What’s unique about Jacksonville?

TG: So many people would say nothing is unique about Jax. I disagree. For one thing, Jax is overlooked. It’s a vast decentralized landscape full of strange tales of the Southern Gothic. I try to show that with the more than 300 stories I’ve written for JaxPsychoGeo.com. If you spend sometime at Jax Psycho Geo and don’t think Jax is full of astounding stories, you’re comatose.

 

What’s your preferred form of writing? Why?

TG: I like to blur borders and boundaries. Borders are for small minds. Someone tell Donald Trump. I have in my home library a bookcase taller than I am full of poetry and have written plenty of poetry per se. But I can’t write nonfiction without lyricism. There’s no beauty without wonder. Poetry’s the expression of that wonder in a small form. While I’ve written and published poetry, fiction, and journalism, “creative nonfiction” is where I’m home. Creative Nonfiction is now a major genre. It doesn’t mean you play fast and loose with facts. It means you write not just of the subject you’ve investigated but of your own subjective experience of that investigation. That allows, or even necessitates, room for the lyrical, or it requires the entire language of the nonfiction be lyrical. You present the facts as facts, but you tell where and how you got them. You also share the strange anecdotes and tall tales you hear but can’t confirm and relate them as the unverifiable meta-narrative that infuses your subject. And if dreams deliver you insight, they’re fair play too.

 

Can you name are some of major challenges you face as a writer? As an academic?

TG: Time. Getting your institution to care. Promotion. The best thing is to go deep into my cave and cast my dreams on its walls and write down the dreams. The worst thing is to come out of the cave and try to tell people how your dreams and your description of your place on earth in deep-time in all outer space is marketable. People talk about the “elevator pitch.” That’s your condensed sales pitch for your writing project that you could give to an agent on a short elevator descent. Turning all the living you’ve put into your writing into three pithy sentences on an elevator is the antithesis of being a writer. Allen Ginsberg, whose work is alternately so great and so awful, writes in “Howl” about “the absolute heart of the poem of life butchered out of their own bodies good to eat a thousand years,” and that’s precisely what I think any piece of writing should be.

 

What’s a book, short story, poem or other form of art that made you want to write the most?

TG: Seeming disparate things. Emily Bronte’s “Wuthering Heights.” Whitman’s “Leaves of Grass.” Don DeLillo’s “Underworld.” But before I’d read them, I don’t know. Something. Unidentifiable. A calling when I was seven or eight years old. Some literary deity between The Hardy Boys and The Book of Revelation.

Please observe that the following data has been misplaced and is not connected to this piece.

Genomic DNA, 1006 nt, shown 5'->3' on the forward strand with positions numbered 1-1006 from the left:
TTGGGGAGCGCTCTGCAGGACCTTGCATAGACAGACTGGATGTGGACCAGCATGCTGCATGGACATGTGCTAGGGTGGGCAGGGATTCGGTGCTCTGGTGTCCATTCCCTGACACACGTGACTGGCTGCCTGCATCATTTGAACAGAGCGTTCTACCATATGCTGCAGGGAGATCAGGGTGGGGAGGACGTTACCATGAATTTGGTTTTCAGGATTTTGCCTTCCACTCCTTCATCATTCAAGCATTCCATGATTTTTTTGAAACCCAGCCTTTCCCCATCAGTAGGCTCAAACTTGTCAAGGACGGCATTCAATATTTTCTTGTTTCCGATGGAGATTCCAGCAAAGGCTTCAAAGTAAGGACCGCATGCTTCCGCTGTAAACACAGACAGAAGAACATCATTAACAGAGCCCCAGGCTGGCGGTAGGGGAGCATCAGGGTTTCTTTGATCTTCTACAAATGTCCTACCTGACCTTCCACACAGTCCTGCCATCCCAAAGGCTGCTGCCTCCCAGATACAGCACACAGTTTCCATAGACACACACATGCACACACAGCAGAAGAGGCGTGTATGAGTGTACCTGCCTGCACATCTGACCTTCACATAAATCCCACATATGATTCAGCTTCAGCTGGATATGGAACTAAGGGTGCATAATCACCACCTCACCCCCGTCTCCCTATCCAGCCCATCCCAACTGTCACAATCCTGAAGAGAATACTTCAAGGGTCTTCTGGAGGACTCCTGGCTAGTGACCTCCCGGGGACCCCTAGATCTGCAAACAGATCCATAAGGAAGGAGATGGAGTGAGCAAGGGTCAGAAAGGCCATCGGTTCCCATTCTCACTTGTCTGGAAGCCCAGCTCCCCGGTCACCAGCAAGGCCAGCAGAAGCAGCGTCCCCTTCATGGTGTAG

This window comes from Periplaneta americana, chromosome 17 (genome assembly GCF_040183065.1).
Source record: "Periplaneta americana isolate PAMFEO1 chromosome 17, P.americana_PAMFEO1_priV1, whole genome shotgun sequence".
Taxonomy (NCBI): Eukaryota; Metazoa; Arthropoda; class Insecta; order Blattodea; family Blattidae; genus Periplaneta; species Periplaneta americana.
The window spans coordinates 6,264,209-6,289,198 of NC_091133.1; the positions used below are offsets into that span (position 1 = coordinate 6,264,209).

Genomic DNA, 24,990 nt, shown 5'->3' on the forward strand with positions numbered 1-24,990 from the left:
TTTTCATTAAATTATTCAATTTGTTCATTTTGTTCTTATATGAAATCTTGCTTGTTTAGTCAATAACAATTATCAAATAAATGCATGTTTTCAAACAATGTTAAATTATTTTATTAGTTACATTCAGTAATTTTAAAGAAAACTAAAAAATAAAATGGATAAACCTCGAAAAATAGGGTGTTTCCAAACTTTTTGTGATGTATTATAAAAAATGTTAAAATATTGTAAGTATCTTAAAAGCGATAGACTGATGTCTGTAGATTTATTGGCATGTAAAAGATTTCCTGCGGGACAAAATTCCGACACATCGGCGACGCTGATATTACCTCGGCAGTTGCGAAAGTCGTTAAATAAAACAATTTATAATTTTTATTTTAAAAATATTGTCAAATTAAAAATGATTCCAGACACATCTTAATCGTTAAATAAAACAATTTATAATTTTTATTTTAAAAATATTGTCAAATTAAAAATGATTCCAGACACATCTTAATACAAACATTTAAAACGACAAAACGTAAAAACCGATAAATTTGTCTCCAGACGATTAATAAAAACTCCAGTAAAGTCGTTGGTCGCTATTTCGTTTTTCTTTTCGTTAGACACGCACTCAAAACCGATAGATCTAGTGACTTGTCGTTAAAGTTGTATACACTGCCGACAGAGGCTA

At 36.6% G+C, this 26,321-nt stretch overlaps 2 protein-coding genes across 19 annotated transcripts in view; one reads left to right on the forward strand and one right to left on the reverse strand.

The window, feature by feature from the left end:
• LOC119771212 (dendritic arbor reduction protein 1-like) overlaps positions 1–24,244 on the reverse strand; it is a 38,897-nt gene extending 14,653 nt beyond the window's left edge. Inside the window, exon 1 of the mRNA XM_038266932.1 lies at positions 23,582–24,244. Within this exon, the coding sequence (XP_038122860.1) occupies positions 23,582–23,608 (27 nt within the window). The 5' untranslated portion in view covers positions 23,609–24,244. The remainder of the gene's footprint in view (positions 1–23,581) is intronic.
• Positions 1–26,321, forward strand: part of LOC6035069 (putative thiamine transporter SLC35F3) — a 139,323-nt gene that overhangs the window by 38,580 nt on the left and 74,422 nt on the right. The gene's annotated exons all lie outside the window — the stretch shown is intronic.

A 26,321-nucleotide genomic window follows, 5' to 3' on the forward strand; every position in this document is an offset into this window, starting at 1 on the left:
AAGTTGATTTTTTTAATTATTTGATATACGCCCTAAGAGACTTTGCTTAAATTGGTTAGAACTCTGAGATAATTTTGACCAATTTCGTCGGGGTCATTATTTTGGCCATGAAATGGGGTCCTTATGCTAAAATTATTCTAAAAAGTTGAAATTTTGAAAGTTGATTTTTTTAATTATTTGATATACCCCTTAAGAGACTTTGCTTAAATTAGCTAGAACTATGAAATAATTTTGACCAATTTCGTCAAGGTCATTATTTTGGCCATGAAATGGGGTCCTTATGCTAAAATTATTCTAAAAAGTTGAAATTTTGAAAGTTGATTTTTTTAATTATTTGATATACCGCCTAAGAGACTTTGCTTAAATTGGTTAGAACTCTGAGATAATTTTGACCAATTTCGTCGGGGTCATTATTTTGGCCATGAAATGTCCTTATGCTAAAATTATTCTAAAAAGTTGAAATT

Can you channel your inner Rilke a bit and give some advice to young writers?

TG: Read everything. A thousand pages a week. Write constantly, even if what you’re writing is s—. Eventually something else follows. Then writing becomes a way of thinking. At that point it becomes more natural. But it best becomes natural if text is your natural medium. Total immersion. And a sense of calling. Drown yourself in written words, those written by others and those your own, then walk along the beach or through the woods, and see what the words are when you come back to them. You should drown yourself in the word, but you should love it.

 

For more information or news tips, or if you see an error in this story or have any compliments or concerns, contact [email protected].

 

Leave a Comment

If you want a picture to show with your comment, go get a gravatar.




Navigate Right
Navigate Left
  • Writers with UNF connection on display at Jax by Jax writing festival

    Art

    An Unexpected Encounter from under the sea

  • Writers with UNF connection on display at Jax by Jax writing festival

    Art

    UNF Music Students Czech-ing Out

  • Writers with UNF connection on display at Jax by Jax writing festival

    Art

    Figurative art on display in Jacksonville Beach

  • Writers with UNF connection on display at Jax by Jax writing festival

    Art

    UNF student designs Murray Hill mural

  • Writers with UNF connection on display at Jax by Jax writing festival

    Art

    Lufrano Gallery features works from incarcerated juveniles

  • Writers with UNF connection on display at Jax by Jax writing festival

    Art

    New exhibit at Lufrano Gallery: Testimony

  • Writers with UNF connection on display at Jax by Jax writing festival

    Art

    UNF students work with $5.8 million art collection

  • Writers with UNF connection on display at Jax by Jax writing festival

    Art

    UNF alum creates sound art piece with changing meaning

  • Writers with UNF connection on display at Jax by Jax writing festival

    Art

    Blocktoberfest shows that October is about more than beer

  • Writers with UNF connection on display at Jax by Jax writing festival

    Art

    Blocktoberfest shows that October is about more than beer

The Student News Site of University of North Florida
Writers with UNF connection on display at Jax by Jax writing festival